Krithika Ramchander

Krithika Ramchander

Massachussets Institute of Technology, MA, USA

Title: Dry Preservation of Xylem Water Filters for Point-of-Use Filtration of Microbes from Drinking Water


Krithika Ramchander completed her Bachelors from the Indian Institute of Technology Delhi, India in 2013. She is currently a Masters student in the Mechanical Engineering Department at Massachussets Institute of Technology and a fellow with the Tata Center for Technology and Design. Before coming to MIt, she worked with Shell for an year on the deisgn and inspection of heat transfer equipemnt such as heat exchangers, furnaces etc.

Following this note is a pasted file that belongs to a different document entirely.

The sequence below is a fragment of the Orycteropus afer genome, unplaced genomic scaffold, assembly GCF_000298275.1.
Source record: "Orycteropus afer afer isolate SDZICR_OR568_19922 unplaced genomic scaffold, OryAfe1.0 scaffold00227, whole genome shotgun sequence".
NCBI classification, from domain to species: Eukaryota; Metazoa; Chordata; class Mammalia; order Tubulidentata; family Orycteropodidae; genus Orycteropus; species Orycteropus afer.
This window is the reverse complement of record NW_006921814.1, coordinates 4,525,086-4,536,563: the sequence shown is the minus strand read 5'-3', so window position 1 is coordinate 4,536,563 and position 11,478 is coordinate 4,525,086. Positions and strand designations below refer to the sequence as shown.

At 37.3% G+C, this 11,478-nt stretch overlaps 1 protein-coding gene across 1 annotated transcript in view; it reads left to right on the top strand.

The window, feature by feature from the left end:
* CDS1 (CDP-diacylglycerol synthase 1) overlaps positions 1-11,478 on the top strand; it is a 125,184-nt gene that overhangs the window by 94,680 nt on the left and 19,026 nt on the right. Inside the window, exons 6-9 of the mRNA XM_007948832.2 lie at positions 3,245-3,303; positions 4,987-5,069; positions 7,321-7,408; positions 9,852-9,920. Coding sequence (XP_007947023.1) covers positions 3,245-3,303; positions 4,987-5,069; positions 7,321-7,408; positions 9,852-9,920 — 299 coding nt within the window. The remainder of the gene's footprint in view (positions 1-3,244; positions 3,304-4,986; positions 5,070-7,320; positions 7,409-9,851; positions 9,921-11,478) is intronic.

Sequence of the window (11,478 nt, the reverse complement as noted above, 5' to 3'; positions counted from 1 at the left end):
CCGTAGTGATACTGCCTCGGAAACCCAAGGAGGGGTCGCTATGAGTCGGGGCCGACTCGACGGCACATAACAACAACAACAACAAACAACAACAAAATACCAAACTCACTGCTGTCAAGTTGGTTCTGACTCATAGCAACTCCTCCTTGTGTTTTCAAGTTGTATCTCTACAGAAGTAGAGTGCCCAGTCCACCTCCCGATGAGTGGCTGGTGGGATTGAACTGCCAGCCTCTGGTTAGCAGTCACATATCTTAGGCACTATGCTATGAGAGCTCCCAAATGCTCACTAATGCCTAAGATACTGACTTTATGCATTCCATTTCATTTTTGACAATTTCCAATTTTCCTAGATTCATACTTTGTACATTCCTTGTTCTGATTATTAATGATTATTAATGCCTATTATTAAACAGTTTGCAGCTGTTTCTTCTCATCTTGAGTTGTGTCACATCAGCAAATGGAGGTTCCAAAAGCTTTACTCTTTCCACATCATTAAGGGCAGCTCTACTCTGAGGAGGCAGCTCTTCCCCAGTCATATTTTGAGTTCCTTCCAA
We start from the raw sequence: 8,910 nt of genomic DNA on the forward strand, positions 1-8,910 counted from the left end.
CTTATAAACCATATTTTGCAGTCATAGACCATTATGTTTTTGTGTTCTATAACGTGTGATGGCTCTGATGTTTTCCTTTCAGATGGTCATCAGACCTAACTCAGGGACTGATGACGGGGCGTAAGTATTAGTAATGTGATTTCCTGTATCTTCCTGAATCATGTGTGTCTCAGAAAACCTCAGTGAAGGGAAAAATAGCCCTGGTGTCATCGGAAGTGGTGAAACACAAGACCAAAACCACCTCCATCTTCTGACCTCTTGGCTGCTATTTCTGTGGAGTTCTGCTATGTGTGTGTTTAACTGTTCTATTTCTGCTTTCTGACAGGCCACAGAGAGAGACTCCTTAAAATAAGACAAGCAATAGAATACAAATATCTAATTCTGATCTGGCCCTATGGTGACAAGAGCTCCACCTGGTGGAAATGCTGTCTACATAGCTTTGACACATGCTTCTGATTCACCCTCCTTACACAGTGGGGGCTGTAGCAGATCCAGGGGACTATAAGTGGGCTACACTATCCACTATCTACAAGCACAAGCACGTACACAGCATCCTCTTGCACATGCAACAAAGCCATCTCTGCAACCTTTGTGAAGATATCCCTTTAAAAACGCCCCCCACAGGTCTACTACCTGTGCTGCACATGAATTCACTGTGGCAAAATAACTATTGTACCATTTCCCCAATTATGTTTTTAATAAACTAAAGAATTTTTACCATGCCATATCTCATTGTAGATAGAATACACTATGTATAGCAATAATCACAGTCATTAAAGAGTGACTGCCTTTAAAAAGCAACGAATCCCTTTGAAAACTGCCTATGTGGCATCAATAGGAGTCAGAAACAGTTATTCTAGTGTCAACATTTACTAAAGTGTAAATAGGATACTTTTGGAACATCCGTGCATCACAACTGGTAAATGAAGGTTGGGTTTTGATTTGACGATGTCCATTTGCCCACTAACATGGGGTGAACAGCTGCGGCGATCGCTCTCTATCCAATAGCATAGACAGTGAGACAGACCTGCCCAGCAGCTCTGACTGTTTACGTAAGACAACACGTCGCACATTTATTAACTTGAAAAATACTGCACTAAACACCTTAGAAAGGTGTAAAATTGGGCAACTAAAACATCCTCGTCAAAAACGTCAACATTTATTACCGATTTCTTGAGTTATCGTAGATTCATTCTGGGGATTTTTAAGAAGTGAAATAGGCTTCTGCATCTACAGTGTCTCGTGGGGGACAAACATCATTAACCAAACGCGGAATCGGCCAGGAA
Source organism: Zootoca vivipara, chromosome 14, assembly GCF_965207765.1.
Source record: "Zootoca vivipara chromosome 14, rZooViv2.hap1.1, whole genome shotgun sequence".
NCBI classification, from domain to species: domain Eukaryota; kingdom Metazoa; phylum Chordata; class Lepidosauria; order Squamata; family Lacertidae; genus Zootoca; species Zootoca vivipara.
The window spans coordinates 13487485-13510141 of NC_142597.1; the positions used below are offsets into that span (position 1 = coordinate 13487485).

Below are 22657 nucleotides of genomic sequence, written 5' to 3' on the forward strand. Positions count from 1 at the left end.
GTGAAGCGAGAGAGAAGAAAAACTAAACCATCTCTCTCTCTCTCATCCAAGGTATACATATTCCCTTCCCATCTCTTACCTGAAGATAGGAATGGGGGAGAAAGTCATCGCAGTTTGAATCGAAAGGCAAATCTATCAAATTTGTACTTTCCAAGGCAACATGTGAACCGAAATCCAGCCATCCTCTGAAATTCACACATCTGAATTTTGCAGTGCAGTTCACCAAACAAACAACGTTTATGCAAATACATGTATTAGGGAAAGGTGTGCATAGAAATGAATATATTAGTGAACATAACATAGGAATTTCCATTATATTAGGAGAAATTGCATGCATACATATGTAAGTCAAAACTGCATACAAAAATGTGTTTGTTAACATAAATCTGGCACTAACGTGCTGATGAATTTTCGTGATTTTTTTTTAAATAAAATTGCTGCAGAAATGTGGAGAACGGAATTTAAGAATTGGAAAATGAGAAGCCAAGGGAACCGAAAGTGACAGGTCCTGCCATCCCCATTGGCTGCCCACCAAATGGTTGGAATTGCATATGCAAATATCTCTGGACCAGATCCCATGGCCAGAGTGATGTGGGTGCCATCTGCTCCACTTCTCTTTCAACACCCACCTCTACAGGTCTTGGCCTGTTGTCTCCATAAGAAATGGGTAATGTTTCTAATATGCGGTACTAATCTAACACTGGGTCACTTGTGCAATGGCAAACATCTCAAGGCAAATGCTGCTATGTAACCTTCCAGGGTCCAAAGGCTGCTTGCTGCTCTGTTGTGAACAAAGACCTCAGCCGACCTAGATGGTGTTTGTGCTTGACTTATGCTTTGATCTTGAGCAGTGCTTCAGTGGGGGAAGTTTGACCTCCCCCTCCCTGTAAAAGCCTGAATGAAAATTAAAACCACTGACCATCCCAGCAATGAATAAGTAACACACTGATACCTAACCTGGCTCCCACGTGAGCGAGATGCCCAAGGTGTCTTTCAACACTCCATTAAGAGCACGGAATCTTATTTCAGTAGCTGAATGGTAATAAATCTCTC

Studies suggest that the relatively high cost of point-of-use water filters is one of the main barriers that prevent their adoption in poor communities. The recently demonstrated ability of sapconducting xylem tissue in the sapwood of coniferous trees to filter out bacteria from water opens the possibility of realizing inexpensive, locally-manufacturable, and disposable point-of-use water purification devices. However, a major challenge associated with the use of xylem for water filtration is the drop in permeability and deterioration in rejection ability due to the structural changes induced during drying. We investigated the drying process in xylem tissue of Eastern White Pine and explored the effects of drying conditions, geometry of the filter, and solvent on drying. Through this investigation, we have developed methods to preserve the structural integrity of the xylem and minimize the negative impacts on filtration characteristics due to drying, which address the critical issue of transportation and shelf-life of these filters. Further, we find that the permeability after drying is a strong function of filter length, which enables understanding of tradeoffs in the filtration device design to achieve an optimal balance between flow rate and rejection ability. Building upon these advances, we have demonstrated gravity-driven filtration through xylem filters and conducted preliminary investigations of fouling and filter lifetime. These results demonstrate a step towards realization of cost-effective point-of-use xylem water filters for removal of pathogens from drinking water.